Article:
As carnivores, dogs require the protein derived from real meat. To ensure your dog's diet contains real meat from quality sources, you can prepare his food easily and economically at home. All it takes is a desire to give your best friend a wholesome diet featuring natural, human-grade ingredients.
Lean meats are considerably higher in protein than fatty meats. The following lean meats are interchangeable: skinless chicken thighs, skinless chicken breasts, chicken giblets, chicken livers, chicken hearts, skinless turkey breast, skinless turkey thighs, turkey giblets, turkey hearts, skinless duck breast, lean chuck beef, lean ground beef, beef liver, beef hearts, mackerel, tuna, salmon and various other fishes. Combine the lean meat with high-protein grains such as oatmeal, barley or cornmeal and vegetables, along with appropriate multi-vitamins or nutritional supplements -- for example, the "healthy powder" recipe found in Dr. Richard Pitcairn's "Complete Guide to the Natural Health of Dogs & Cats."
For a super-easy, delicious entree featuring lean meat, combine 5 cups of cooked couscous or 6 1/2 cups of cooked old-fashioned rolled oats, 1 cup of cooked or raw lean ground beef, 1 cup of cooked or raw chicken livers, 1 tablespoon of olive oil and 1/2 cup of grated raw carrots. Add a canine vitamin or nutritional supplement and serve. This meal may be halved, doubled or made in large batches and stored in the freezer in individual, meal-sized portions. The daily ration for different-sized dogs is: toy, 1 1/2 cups; small, 3 to 3 1/2 cups; medium, 5 cups; large, 6 1/2 cups; and giant, 7 to 8 cups.
The fatty group of meats is also interchangeable, and includes the following: roaster chicken with the skin, fatty beef heart, brains, regular hamburger, fatty chuck, sirloin steak, lamb or pork. If you are preparing a meal with the fatty meats, reduce the amount of oil you would normally use in the recipe by about one tablespoon for every cup of meat. Since cuts of meat vary, use your judgment in evaluating the degree of fat in a meat.
Savory roasted chicken is the centerpiece of this fabulous, cheesy polenta that elevates your dog's home-cooked food to gourmet. To prepare, bring 1/2 cup of low-fat powdered milk and 4 cups of water to a boil in a large pot. Quickly whisk in 1 cup of uncooked coarse cornmeal and blend until smooth. Cover and simmer about 10 minutes, until the cornmeal is cooked to a soft and mushy consistency. Remove the cornmeal from the stove and fold in 1/2 cup of low-fat, shredded cheddar cheese, 2 large beaten eggs and 1 cup of chopped roasted chicken breast and thighs with the skin on. Let the polenta cool for about five minutes, then stir in 200 IU vitamin E and a canine vitamin, or nutritional supplement. Pour the polenta into a casserole dish to set and cool completely. Cut into squares to serve. This recipe makes about 5 1/2 cups. The daily ration for different-sized dogs is: toy, 1 to 1 1/2 cups; small, 3 to 4 cups; medium, 5 to 6 cups; large, 6 1/2 to 7 cups; and giant, 8 to 10 cups.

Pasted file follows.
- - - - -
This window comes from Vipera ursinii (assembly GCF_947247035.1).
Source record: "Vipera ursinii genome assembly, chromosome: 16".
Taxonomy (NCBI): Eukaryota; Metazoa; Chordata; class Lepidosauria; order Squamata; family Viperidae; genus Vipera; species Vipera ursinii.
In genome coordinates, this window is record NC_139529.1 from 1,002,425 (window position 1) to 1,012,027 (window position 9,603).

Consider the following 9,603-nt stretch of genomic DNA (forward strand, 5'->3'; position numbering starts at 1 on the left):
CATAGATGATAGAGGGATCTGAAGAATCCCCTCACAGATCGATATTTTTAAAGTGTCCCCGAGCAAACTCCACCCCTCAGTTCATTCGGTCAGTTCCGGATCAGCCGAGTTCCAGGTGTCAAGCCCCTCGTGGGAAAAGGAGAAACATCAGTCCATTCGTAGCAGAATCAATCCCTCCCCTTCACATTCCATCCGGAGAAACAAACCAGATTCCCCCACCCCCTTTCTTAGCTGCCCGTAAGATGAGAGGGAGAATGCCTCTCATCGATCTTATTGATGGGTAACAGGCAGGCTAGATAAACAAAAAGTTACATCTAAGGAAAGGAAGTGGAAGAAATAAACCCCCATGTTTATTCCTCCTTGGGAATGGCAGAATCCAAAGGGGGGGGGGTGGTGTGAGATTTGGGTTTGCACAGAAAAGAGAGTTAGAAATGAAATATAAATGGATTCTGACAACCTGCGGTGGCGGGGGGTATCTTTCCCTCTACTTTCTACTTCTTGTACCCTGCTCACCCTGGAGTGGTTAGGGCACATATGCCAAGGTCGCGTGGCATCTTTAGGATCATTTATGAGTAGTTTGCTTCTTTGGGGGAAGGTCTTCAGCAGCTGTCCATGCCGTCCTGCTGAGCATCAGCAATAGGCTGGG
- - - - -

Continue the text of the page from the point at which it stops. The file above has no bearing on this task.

Variety is the spice of life, so your best friend will appreciate you rotating fresh, organically raised chicken, turkey, beef, lamb and pork in his meals, served alongside or mixed with oats or other high-protein grains, and an assortment of veggies. Different meats offer a different blend of nutrients; for example, pork is hypoallergenic and contains more of the essential amino acids dogs need for building muscle and repairing tissue.
For optimal nutrition, feed different meats and cuts at the same meal, including muscle and flesh meats, such as ground beef, chicken and turkey, as well as some organ meats, such as liver, heart and kidneys, or giblets.
Emphasize purer sources when selecting real meat for your dog's diet. According to Dr. Richard Pitcairn, a veterinarian he knew who worked as a meat inspector observed that turkeys, ducks and sheep have lower cancer rates than chickens, cattle and hogs. The vet suggested the difference could be explained by the meat meal fed to each species. Based on this, it would be wise to choose organically raised chicken, pork and beef, or feed turkey, duck and lamb most often.
Meat is the food most likely to be chemically contaminated, produced at a significant cost to the environment and suffering by animals raised in the modern farming industry. Because meat is naturally the most important food for carnivores like our dogs, choose the meat you use in your dog's diet with care. If you can, select free-range chicken, cage-free turkey and beef that is raised without antibiotics.
When following a recipe for a homemade dog food containing meat, one pound of ground meat is equal to about two cups.
When switching your dog from a commercial kibble to home-cooked food with real meat, transition slowly by adding only a little of the home-prepared food to the kibble, and increasing incrementally over a period of one to two weeks, depending on how your dog is accepting and tolerating it.
- Dr. Richard Pitcairn's Complete Guide to Natural Health for Dogs & Cats; Dr. Richard H. Pitcairn, D.V.M., Ph.D. and Susan Hubble Pitcairn
- Natural Nutrition for Dogs and Cats, The Ultimate Diet; Kymythy R. Schultze
- Holistic Guide for a Healthy Dog; Wendy Volhard and Kerry Brown, D.V.M.
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